May 25, 2009


My name is Xandra. I met my partner, Judy, in St. Paul in 1990.

I was twenty-nine and she was twenty-five. We moved in together in 1991. In 1997, we bought our first house. I was thirty-six, Judy was thirty-two. As we were preparing to close on it, Judy was diagnosed with cancer, and my father died unexpectedly. My mother died a year later. Judy’s father had a stroke in 2005, and my second-oldest sister died that year as well. I got cancer in 2007, which so far I have survived. I am now forty-seven years old, and Judy is forty-four.

We have also: spent time traveling to Mexico, Europe, and the Southwest, sung at the top of our lungs on road trips, gone to bed mad, woken up sorry, struggled to find meaningful work, gone to boring parties and fun ones, laughed and fought and made up, said things we regretted and said things we truly meant, and basically acted a lot like any other couple.

Unlike any other couple, we have not been able to secure our commitment to each other by marriage.

So, while we have coped with many of the usual challenges that people in their 20s, 30s, and 40s face, we have also coped with the kind of devastating losses that have uncoupled more devoted couples than we. During these difficult times, we lacked the state support for our commitment that would have made facing those challenges a little easier.

For example, we would not have had to consciously ensure that should I die or become disabled, Judy would have the right to see me and to make medical decisions on my behalf. Of course, since Judy had cancer already, we had the required paperwork on hand. Thank our lucky stars we both got good educations and knew how to avail ourselves of legal resources that many gay and lesbian couples are not aware of.

It’s frightening to face death: it’s doubly so when you know you might encounter medical personnel who disapprove of your choice of partner. I don’t know about you, but I don’t want the last face I see before I die to be someone who wishes me ill, and/or who wants to deprive me of the material comfort of the woman I have loved for nearly twenty years. It doesn’t matter to me whether they feel justified by their religious beliefs. This is something Judy and I have to think about, that many of you probably don't. We don’t have a choice about it.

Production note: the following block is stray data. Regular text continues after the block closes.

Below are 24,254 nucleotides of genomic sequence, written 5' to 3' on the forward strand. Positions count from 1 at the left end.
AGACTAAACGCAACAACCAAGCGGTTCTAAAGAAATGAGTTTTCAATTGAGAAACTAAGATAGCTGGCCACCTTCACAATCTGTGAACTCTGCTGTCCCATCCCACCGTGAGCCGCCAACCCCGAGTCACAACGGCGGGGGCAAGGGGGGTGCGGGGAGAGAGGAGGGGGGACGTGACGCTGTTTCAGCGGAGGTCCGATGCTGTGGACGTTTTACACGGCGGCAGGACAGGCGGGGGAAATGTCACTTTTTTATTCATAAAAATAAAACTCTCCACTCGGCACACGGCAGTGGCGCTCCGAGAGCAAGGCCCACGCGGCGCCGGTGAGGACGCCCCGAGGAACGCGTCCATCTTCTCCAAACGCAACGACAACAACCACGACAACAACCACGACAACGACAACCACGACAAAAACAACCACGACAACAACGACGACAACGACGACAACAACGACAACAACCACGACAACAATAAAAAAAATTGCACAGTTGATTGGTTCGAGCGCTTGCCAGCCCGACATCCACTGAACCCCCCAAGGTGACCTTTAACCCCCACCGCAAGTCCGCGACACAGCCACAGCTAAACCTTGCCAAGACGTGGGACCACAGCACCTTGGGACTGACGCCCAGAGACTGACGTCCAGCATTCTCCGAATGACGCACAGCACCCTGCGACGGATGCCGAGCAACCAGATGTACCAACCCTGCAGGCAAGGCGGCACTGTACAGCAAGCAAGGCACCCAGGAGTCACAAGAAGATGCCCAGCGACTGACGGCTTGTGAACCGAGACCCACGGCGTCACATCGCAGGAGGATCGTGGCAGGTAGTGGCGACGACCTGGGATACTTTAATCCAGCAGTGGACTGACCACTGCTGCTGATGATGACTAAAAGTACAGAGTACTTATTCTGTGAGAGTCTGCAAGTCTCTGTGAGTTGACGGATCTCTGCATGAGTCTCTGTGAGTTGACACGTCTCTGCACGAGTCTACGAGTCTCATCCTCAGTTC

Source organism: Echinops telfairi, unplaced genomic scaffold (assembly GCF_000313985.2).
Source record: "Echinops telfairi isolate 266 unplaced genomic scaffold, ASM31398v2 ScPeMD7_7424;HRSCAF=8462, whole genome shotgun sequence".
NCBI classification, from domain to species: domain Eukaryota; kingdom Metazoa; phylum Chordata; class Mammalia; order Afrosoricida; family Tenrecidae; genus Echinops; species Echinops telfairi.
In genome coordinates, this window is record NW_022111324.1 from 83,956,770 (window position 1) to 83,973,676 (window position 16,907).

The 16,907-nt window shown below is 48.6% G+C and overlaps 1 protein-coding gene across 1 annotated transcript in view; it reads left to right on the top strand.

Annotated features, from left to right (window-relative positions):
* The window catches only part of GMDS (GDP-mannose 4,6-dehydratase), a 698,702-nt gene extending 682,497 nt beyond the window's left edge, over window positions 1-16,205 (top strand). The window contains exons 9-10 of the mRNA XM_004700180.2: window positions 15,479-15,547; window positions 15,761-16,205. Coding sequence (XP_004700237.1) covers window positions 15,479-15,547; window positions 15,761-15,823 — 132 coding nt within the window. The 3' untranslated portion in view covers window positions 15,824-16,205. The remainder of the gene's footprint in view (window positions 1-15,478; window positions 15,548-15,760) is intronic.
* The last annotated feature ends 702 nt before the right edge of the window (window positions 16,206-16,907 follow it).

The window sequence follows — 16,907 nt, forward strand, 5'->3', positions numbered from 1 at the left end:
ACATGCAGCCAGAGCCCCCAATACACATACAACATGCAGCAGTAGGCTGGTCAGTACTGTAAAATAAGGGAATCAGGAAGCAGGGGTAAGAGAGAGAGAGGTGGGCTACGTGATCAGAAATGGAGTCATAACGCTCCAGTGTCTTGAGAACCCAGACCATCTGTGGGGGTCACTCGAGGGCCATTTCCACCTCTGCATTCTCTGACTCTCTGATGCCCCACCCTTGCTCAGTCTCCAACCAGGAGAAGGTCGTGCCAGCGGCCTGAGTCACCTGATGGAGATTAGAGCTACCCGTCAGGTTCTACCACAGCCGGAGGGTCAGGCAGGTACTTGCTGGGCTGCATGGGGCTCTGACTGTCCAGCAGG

Which brings me to my essential question: why is it okay for the state to treat us as though we were second-class citizens? Don’t we pay our taxes? Don’t I mow our lawn? I don't think, frankly, that it's any of your business what we do or don't do in our marital bed. I certainly don't go nosing into your marital bed: you can stay the heck outa mine, thank you very much.

I’m not going to go on and on about how deprived we are: we’re not. We have plenty to eat, plenty to do, we are not starving naked nor raving in the streets, nor are we being waterboarded, for which blessing I am thankful every day. But it does not logically follow that because we are not being tortured, that we are not being deprived of our civil rights. We are.

I have supported, and will continue to support, a wide variety of causes which I believe do good and help others to be heard. Now it’s my turn. Now I want support. I want to marry my partner, Judy, and I challenge you to provide me with a compelling, honest, constitutionally sound reason why I shouldn’t be allowed to.


Alexandra Coe, second-class citizen of the United States of America

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